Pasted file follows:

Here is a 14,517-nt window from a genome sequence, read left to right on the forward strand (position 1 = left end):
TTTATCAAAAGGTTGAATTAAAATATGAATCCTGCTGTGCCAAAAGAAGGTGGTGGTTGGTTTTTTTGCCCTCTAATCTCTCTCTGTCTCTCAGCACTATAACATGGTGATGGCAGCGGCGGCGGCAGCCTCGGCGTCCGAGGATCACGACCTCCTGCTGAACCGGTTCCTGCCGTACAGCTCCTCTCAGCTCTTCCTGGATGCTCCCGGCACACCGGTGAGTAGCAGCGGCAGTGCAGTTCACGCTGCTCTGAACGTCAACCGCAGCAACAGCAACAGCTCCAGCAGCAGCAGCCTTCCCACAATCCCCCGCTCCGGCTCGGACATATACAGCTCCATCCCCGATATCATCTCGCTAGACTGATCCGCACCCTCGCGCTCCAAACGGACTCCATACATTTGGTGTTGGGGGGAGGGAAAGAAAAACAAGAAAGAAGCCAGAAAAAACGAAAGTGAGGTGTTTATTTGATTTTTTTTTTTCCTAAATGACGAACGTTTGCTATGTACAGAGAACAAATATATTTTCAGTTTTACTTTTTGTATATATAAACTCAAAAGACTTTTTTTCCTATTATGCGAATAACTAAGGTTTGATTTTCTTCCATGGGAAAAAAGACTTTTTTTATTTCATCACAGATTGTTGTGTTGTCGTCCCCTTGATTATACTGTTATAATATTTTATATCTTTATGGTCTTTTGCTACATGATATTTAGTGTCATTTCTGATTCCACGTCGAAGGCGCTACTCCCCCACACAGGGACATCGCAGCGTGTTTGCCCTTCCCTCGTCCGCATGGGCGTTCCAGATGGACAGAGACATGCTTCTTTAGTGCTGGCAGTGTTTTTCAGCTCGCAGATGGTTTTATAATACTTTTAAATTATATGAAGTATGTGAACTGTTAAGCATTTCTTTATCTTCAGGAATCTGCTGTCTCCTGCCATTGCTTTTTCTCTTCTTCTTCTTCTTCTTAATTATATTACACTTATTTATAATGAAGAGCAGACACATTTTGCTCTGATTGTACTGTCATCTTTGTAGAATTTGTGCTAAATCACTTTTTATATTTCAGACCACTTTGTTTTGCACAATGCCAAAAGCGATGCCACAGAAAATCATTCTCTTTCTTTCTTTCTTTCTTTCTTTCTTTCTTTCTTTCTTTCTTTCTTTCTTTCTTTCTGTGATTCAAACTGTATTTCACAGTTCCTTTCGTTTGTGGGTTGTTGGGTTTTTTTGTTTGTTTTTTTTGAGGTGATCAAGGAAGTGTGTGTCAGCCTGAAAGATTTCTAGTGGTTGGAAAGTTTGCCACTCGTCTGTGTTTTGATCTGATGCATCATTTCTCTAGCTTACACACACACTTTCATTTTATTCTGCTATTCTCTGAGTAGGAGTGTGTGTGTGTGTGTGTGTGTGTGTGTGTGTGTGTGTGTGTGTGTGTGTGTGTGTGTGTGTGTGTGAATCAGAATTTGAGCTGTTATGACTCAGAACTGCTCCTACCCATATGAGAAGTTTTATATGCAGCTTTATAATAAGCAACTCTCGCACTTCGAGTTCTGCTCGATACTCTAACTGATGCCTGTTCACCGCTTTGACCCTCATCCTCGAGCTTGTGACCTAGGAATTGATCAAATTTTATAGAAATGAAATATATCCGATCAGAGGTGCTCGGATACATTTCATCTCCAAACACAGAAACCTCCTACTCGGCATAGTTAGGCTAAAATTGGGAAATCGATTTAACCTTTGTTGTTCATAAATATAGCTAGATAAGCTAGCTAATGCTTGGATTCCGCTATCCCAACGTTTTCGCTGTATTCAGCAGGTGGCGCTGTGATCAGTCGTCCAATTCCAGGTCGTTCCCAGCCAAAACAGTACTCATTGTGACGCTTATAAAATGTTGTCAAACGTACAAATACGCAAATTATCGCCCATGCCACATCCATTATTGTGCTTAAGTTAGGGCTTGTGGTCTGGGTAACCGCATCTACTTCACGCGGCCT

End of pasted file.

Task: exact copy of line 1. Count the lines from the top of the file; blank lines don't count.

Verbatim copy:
Here is a 14,517-nt window from a genome sequence, read left to right on the forward strand (position 1 = left end):